RunRabbitRunRabbit Thu 16-Jun-16 21:29:11

Maybe you don't have the full story about why both children from his first marriage aren't interested in seeing him. Perhaps you don't have the full story about the years before your parents got together.

Pettywoman Thu 16-Jun-16 21:42:33

That's shitty behaviour, YANBU!

Alibobbob Thu 16-Jun-16 22:00:13

It is crap behaviour but your Mum shouldn't feel bad as she gave them the option and they made the choices. See him in heaven? shock

TeaBelle Thu 16-Jun-16 22:04:07

Maybe there's more behind their choices that they aren't saying. Seeing one's parents with any kind of frailty is hard and maybe they want to remember him in better health.
Not saying that's right but a potentially defensible choice

StepAwayFromTheThesaurus Thu 16-Jun-16 22:13:45

It sounds very much like there's a story there that you aren't aware of and a strained relationship with your parents.

Sending a letter saying you should visit soon but must give a week's notice doesn't scream welcoming. If you add that to an already strained relationship then you might find that their responses look different.

Your sister's comment about her 'chaotic lifestyle' not fitting with your mother's requirements could very much suggest there's more to this than you realise.

Thistledew Fri 17-Jun-16 11:41:37

Thanks for the replies. I was trying to work out if a non-response to an AIBU meant that I was or wasn't!

The only 'history' that I have heard of from DSis and DBro is that they never felt close to him as they were sent to boarding school as children/teenagers. For context, dad worked abroad whilst they were growing up and moved countries every few years. Back in the 60s it was just seen as the 'done thing' to send your children to school in the Uk in those circumstances, but I know it was not something that dad was entirely happy about. They were both far more close to him when he returned to the UK in their late teen/ twenties years. DSis even stayed with my parents when she had her second child as she was single then. They became less close after the death of my grandparents and the sale of what was very much the family home where everyone congregated, but this also coincided with them starting their own families and my own arrival.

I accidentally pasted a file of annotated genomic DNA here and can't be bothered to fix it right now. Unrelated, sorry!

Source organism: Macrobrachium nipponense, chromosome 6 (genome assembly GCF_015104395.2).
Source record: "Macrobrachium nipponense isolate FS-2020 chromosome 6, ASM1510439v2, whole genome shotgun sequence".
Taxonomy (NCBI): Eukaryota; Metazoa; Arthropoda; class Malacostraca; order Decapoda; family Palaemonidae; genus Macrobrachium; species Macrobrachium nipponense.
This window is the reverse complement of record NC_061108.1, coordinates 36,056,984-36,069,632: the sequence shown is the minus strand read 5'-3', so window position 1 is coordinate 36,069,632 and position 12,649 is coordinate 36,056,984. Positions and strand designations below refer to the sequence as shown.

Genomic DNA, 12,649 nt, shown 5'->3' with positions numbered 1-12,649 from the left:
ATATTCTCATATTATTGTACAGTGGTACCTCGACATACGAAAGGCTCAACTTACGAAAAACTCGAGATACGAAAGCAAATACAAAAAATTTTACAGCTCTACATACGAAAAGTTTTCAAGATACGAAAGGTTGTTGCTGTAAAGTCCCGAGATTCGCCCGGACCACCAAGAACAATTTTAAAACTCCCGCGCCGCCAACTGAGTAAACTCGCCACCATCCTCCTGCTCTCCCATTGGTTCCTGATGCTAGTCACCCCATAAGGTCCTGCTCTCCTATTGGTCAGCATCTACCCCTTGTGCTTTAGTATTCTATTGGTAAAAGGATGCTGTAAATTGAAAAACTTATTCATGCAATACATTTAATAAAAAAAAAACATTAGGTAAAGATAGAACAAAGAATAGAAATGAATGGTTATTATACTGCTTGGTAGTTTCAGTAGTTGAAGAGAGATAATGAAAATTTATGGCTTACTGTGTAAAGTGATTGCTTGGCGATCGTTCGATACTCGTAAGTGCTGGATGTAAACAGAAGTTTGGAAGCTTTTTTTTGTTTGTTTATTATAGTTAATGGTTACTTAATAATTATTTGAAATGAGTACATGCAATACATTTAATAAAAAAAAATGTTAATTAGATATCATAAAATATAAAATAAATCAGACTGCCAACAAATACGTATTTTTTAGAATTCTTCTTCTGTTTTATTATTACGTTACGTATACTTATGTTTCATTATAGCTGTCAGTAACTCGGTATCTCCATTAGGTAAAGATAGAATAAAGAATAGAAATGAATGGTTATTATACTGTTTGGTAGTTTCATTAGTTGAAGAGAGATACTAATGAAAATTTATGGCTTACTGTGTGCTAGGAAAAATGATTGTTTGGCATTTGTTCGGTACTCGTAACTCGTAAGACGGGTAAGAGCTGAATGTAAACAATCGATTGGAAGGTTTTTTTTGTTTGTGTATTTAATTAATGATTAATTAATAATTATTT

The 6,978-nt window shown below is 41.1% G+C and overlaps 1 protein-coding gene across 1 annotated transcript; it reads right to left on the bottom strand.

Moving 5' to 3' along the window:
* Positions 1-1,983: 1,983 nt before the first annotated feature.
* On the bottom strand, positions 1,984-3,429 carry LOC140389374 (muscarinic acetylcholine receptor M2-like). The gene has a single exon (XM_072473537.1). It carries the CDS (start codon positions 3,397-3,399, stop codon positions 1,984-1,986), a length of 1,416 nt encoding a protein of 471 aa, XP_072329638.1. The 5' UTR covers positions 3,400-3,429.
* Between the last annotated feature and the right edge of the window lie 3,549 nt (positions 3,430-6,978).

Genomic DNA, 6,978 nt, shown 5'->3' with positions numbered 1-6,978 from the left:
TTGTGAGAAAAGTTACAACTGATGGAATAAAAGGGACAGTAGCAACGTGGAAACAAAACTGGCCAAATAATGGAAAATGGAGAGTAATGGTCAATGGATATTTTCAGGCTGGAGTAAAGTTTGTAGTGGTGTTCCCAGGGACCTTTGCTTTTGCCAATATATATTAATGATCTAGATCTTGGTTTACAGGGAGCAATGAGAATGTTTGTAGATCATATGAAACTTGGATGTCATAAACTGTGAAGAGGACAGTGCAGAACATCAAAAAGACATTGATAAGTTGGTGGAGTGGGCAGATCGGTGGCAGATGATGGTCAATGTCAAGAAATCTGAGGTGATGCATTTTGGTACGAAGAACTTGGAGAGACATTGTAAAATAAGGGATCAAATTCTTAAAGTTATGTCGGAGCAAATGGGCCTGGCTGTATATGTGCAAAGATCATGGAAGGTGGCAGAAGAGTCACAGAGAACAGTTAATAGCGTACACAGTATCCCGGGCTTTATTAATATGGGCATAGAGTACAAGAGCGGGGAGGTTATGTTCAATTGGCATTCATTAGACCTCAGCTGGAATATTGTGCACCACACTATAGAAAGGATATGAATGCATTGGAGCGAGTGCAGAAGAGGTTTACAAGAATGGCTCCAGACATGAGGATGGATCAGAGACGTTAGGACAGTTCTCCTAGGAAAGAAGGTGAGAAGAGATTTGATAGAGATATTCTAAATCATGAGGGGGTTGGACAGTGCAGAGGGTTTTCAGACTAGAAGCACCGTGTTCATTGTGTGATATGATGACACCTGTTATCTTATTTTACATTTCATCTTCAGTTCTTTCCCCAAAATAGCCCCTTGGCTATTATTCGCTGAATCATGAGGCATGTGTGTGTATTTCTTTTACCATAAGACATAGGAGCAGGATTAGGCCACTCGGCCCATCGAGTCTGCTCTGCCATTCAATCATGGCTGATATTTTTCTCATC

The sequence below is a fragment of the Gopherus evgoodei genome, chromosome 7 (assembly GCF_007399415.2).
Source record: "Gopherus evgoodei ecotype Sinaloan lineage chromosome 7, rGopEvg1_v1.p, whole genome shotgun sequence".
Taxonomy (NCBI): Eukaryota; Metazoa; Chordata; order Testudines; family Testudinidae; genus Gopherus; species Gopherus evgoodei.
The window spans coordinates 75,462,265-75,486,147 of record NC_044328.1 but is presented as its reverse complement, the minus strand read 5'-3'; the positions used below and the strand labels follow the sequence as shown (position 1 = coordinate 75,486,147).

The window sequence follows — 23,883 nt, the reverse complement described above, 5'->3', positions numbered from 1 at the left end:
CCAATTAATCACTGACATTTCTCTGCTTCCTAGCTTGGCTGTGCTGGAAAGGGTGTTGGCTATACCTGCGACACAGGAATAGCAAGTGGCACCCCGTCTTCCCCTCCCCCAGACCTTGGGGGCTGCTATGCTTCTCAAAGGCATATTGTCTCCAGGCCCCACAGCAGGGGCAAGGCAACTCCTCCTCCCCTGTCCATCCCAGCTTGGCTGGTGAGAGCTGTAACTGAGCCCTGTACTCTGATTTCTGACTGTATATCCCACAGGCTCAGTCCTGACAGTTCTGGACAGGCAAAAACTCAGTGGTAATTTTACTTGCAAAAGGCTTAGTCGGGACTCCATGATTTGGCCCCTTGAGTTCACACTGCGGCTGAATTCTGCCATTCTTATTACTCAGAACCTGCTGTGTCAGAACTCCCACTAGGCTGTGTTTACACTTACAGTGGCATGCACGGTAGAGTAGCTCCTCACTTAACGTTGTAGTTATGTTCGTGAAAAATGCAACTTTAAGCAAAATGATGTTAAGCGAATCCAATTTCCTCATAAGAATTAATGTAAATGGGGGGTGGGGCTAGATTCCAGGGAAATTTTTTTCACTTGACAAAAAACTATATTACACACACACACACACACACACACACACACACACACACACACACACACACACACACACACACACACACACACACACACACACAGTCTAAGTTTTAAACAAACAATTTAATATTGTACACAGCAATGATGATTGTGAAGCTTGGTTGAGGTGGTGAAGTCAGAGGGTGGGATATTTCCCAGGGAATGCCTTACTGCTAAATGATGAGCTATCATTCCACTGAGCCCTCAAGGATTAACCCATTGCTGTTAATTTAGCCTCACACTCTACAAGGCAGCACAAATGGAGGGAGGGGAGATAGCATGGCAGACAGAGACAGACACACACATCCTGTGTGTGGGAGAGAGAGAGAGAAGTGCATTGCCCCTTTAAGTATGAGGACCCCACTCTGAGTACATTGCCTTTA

Yes, my parents do get frustrated with DSis' and her 'chaotic lifestyle', which has been going on for years with many examples- from the time more than 30 years ago now when her 3 yr old DS had been staying with us for a couple of weeks and arrangements were made to meet in a town at a halfway point for her to be collected to go home DSis was 6 hrs late by which time they had taken a very upset child home - to the most recent visit when they phoned already nearly an hour late for their mid morning ETA to say that they would not be there until the evening, but then showed up half an hour later.

She accused my DM of being 'rigid' but will do nothing to put herself out to fit in with other people's schedules, preferring to work to her own preferences which will change on a whim.

bumbleymummy Fri 17-Jun-16 11:50:38

YANBU Your poor mum sad They don't diubd very considerate.

bumbleymummy Fri 17-Jun-16 11:50:48